How ILF all began: a Q&A with First Festival Director Michael Dawson
There are many stories surrounding the early years of the Ilkley Literature Festival. The only ones who know the truth are those who were there. During a frank Q&A session, the first Festival Director Michael Dawson revealed some memorable moments and dispelled at least one myth.
It's long been thought the festival was devised during the 1971 postal strike. In fact, Michael (then Director of the Yorkshire Arts Association) and Peter Harland (then editor of the Telegraph & Argus and Chair of the Yorkshire Arts Literature Panel) had dreamt up the festival some time before the strike, although Michael admitted it had given them “a little more time to plan”. He said the myth started because of a press release he and Peter issued which used the postal strike as their hook.
During his Q&A, Michael recalled many (actual) events – here's a selection:
In 1977, French writer Marguerite Duras, upon seeing the Kings Hall before her performance, disliked the venue so much that she used some choice words and almost left before her show. One hour and a few malt whiskies later she was persuaded to stay and gave her talk (in French). Michael recalled how, a week after her Ilkley appearance, she performed at the Carnegie Hall, although this time her performance was in English.
Germaine Greer refused her invitation when she was invited to join the festival’s first ‘Women and Literature Symposium’. The reason? Jilly Cooper was also due to attend. Michael recalled: “I got an extraordinary letter from Germaine Greer saying she'd never appear on stage alongside Jilly Cooper.”
The performance of Ted Hughes' Cave Birds in 1975 was both dramatic and eventful. Michael described the event as 'excellent' and said the drama was heightened by a blood-curdling scream from an audience member. At the time it was assumed the scream was part of the show, which continued uninterrupted. It was only later people realised the woman had been distressed by the slide show and had vomited in the foyer.
Yorkshire Arts insisted Michael had to organise everything in his spare time. This meant he could only dedicate half a day a week to the festival. He relied heavily on volunteers, including his whole family. His wife Megan organised parades, street theatre and shop displays, while his children got involved in the technical side of things, helping Michael to record some memorable performances.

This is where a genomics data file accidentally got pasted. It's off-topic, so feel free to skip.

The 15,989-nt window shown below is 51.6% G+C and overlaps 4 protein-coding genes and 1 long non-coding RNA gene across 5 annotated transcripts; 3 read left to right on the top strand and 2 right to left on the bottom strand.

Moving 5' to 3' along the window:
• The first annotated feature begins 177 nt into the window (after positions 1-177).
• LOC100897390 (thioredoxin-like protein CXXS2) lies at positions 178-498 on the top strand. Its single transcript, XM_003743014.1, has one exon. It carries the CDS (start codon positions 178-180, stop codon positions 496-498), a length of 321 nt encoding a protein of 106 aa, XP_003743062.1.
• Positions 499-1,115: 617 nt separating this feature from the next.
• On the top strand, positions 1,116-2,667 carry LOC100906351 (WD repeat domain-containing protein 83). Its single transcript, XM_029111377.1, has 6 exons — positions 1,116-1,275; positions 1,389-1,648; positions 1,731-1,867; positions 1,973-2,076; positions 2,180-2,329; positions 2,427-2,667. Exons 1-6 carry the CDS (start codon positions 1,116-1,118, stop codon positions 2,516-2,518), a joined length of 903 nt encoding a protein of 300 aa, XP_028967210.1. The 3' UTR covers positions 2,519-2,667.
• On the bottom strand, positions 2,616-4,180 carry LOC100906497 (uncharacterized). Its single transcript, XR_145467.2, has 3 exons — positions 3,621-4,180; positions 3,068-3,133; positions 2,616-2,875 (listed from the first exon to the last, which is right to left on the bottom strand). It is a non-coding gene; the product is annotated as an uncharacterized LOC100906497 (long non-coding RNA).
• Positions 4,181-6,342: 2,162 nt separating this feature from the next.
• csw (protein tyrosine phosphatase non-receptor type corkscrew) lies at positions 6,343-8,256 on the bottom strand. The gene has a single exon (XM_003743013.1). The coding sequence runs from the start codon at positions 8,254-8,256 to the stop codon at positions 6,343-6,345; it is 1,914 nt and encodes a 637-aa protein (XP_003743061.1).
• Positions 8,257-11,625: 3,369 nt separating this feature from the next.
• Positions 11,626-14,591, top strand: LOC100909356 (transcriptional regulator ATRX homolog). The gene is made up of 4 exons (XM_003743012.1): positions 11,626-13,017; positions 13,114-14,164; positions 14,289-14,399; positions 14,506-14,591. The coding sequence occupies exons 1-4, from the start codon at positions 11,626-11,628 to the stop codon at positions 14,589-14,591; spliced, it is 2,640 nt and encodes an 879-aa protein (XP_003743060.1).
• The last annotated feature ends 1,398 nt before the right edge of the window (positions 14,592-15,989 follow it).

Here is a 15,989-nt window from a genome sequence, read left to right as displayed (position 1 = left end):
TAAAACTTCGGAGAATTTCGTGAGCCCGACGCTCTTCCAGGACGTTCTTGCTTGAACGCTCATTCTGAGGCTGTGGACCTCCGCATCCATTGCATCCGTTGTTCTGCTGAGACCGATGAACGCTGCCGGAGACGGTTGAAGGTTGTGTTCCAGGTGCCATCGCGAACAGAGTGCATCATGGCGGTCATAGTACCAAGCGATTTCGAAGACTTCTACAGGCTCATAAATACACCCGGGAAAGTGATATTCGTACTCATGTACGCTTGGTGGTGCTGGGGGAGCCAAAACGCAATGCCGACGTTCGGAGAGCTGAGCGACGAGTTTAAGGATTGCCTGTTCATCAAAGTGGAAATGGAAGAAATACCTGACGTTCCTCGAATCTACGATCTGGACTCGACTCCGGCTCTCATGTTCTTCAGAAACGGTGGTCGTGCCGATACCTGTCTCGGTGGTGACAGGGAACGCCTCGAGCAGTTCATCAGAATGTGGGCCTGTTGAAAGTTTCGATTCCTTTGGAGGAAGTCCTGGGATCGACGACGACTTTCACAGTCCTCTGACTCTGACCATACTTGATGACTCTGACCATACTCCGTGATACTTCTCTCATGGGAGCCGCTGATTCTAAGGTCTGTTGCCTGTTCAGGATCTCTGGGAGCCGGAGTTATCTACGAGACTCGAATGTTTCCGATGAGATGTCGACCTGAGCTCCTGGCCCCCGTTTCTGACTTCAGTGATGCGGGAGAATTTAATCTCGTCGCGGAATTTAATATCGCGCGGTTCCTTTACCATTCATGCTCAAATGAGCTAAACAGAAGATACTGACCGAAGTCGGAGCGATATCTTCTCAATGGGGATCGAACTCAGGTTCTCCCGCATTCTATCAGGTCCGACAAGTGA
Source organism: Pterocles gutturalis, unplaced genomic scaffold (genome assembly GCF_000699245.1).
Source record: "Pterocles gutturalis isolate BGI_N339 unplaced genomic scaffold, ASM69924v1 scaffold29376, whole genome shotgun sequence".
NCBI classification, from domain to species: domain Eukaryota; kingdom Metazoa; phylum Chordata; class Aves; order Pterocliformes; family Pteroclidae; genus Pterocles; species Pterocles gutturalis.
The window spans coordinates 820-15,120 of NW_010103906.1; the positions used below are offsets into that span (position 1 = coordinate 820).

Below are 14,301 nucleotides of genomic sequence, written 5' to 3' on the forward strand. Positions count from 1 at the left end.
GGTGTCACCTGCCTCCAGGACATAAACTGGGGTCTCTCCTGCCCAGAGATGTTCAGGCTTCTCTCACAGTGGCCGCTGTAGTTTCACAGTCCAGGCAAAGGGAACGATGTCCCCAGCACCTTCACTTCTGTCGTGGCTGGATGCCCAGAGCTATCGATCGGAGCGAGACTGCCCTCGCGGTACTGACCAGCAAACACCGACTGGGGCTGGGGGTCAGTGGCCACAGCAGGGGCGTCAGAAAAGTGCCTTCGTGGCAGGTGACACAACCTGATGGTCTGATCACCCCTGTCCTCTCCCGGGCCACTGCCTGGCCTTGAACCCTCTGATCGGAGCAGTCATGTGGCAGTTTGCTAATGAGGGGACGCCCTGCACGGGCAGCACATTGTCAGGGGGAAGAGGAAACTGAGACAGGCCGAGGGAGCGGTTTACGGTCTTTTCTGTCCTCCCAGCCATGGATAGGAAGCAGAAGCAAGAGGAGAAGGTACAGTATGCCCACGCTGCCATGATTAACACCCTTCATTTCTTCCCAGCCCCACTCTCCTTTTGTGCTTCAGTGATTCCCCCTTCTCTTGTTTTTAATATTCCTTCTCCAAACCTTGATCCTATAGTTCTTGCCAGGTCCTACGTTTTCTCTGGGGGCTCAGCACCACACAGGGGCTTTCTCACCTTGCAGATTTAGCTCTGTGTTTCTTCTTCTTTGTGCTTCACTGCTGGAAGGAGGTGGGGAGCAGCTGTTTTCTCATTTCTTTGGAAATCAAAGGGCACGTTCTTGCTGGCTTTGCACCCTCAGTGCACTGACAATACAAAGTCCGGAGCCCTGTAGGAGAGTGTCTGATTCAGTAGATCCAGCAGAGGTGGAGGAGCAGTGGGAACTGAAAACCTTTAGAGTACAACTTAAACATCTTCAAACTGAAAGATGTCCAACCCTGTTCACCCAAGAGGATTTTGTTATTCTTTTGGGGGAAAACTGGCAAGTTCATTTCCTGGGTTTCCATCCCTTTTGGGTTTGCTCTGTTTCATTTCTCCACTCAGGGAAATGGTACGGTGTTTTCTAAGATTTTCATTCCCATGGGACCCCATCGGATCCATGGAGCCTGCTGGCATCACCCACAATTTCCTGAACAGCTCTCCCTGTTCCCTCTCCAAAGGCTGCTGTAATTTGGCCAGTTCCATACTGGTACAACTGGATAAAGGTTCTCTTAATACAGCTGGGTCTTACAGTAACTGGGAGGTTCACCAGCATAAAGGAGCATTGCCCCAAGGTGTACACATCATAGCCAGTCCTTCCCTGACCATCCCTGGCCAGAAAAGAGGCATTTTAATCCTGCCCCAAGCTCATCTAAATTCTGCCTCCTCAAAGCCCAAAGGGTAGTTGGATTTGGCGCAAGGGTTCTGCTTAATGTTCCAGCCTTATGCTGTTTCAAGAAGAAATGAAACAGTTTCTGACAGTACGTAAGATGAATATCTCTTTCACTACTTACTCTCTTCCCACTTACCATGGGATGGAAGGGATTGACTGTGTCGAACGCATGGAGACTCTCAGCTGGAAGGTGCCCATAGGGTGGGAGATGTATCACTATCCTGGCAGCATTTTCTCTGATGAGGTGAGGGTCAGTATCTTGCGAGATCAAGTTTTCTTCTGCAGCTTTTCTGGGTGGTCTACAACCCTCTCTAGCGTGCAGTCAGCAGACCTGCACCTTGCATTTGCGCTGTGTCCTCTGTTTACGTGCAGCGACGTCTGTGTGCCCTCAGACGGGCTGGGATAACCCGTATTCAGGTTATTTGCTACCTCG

There were many last-minute challenges, including a blown bulb on a projector hours before a performance. Michael found himself waiting at a petrol station halfway between Ilkley and York waiting for a replacement bulb to arrive so the show could go ahead (the supplier wouldn't come any further!). He got back to Ilkley to discover the replacement bulb damaged the slides. Michael laughingly recalled fetching a screen from home which was “far too small for anyone to see the pictures properly.”
When asked if he had had a grand vision of the festival's future, Michael replied: “No, I just hoped it wouldn't fold.” As he said at the time: “I think we can do it better than Cheltenham”, but he wasn't expecting anyone as famous as W.H. Auden to appear until Eric Walter White said they should 'aim for the top' and get Auden involved. When asked what Auden's performance was like, Michael said: “He wasn't bad at reading his own poetry – it wasn't dramatic but it was good.”
Towards the end, audience members recalled their favourite festival moments, including the controversy over the Minotaur sculpture (it became a national story) and Conor Cruise O'Brien's visit (he was number one on the IRA's hit list prompting his host to answer the phone as bogus characters just in case).
To close, Michael recalled and thanked the many committee members and volunteers from the early days, without whom he said “it would have been impossible.” He said he had “many happy and chaotic memories of the festival”.